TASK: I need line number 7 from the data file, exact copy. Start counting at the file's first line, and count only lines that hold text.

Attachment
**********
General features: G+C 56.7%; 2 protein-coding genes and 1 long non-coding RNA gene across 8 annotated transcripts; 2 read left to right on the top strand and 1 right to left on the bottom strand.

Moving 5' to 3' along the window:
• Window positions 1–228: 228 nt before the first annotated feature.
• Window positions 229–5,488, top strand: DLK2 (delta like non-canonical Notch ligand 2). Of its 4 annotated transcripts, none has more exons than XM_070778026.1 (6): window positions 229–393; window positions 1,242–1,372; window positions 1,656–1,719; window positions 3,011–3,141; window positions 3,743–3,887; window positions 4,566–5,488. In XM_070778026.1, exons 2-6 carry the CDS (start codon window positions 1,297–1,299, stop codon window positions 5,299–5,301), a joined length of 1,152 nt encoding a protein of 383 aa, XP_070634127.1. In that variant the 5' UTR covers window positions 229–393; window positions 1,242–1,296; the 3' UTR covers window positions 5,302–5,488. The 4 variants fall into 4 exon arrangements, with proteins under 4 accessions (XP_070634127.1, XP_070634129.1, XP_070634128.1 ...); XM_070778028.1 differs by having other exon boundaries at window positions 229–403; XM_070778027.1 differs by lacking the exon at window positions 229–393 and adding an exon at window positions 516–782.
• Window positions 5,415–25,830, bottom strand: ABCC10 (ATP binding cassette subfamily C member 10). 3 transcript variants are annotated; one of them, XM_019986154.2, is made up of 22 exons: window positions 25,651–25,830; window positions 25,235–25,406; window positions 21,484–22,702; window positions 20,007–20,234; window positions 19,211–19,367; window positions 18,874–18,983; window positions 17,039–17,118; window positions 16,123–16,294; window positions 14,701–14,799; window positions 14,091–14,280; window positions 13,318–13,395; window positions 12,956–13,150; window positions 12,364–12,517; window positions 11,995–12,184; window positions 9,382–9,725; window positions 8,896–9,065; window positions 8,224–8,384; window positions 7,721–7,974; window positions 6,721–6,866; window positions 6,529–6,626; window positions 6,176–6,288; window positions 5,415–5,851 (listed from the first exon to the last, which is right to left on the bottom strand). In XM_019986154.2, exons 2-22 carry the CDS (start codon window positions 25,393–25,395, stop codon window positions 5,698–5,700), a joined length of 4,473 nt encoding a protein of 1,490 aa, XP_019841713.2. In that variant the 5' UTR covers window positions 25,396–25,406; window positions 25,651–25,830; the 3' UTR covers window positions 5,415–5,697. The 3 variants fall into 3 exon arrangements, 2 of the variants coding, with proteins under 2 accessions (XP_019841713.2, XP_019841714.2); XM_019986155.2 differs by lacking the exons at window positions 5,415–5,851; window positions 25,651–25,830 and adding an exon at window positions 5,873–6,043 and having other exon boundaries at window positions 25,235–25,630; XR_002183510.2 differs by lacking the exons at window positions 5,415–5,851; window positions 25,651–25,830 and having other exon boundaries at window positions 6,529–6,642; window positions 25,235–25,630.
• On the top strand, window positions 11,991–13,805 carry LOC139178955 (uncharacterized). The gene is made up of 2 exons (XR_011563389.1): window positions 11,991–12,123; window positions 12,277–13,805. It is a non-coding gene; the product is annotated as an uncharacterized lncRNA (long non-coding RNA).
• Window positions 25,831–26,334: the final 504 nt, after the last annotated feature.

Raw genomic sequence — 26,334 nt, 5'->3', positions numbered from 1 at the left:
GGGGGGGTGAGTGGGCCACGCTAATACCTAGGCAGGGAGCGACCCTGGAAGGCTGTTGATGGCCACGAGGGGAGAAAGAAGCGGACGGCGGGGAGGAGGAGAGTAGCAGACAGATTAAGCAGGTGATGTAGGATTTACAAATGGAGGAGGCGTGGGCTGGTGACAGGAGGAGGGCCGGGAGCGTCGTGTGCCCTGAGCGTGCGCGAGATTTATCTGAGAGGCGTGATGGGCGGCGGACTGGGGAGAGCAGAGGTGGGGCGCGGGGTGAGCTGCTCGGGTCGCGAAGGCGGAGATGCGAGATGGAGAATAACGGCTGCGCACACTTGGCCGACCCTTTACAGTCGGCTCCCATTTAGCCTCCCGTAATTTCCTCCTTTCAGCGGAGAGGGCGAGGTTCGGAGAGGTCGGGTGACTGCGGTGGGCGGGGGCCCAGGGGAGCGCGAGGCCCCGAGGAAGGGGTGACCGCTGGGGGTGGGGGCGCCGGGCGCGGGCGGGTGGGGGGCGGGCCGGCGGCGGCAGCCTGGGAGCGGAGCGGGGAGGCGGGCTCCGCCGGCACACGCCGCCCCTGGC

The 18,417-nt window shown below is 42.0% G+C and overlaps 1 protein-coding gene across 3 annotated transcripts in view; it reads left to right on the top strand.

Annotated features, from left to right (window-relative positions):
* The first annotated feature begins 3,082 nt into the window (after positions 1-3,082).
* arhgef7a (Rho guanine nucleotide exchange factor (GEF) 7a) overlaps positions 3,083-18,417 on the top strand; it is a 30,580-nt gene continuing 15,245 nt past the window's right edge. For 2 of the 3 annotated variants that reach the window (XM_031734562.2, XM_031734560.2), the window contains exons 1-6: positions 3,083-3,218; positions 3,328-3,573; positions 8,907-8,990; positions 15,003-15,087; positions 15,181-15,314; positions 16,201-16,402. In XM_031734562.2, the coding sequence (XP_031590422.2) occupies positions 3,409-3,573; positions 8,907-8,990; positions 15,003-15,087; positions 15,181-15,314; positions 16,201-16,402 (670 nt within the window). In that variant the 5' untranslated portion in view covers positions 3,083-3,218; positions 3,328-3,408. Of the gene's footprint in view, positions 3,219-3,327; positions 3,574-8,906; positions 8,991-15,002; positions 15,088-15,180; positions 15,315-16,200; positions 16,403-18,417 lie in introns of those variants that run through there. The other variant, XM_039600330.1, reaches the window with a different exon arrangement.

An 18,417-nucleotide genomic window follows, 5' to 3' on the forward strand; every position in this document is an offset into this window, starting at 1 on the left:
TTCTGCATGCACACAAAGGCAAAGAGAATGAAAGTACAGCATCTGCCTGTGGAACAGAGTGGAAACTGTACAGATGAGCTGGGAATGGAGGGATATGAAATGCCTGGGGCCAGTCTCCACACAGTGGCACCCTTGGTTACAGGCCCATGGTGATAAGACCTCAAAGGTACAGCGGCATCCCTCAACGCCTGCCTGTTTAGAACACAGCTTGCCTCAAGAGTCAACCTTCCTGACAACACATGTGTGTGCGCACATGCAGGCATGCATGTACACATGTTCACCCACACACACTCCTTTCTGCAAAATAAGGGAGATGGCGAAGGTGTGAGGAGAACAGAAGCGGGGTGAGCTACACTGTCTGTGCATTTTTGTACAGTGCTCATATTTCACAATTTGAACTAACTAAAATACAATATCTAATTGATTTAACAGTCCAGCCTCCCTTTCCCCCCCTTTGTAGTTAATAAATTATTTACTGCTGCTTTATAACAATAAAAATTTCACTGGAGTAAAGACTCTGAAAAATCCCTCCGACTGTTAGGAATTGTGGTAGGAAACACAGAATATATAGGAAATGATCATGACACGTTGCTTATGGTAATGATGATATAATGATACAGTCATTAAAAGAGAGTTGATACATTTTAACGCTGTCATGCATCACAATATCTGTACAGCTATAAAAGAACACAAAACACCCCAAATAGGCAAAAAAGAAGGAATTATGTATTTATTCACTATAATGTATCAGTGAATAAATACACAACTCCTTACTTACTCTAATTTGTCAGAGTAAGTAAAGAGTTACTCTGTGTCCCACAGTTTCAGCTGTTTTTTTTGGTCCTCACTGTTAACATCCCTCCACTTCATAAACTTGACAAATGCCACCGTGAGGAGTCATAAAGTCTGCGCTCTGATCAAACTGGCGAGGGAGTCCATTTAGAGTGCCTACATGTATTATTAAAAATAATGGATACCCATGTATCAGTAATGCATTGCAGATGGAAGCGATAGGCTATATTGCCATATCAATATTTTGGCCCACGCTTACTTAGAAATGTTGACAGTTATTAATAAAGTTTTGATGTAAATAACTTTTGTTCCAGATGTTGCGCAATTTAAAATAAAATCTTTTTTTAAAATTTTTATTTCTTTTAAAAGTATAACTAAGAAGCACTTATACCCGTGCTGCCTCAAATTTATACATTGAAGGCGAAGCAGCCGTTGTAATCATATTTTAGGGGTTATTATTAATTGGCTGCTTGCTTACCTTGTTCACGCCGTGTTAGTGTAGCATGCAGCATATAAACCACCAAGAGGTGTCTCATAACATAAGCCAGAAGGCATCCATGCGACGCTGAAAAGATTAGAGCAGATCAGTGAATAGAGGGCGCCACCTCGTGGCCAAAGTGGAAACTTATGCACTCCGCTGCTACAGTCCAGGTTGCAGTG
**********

• Window positions 25,831–26,334: the final 504 nt, after the last annotated feature.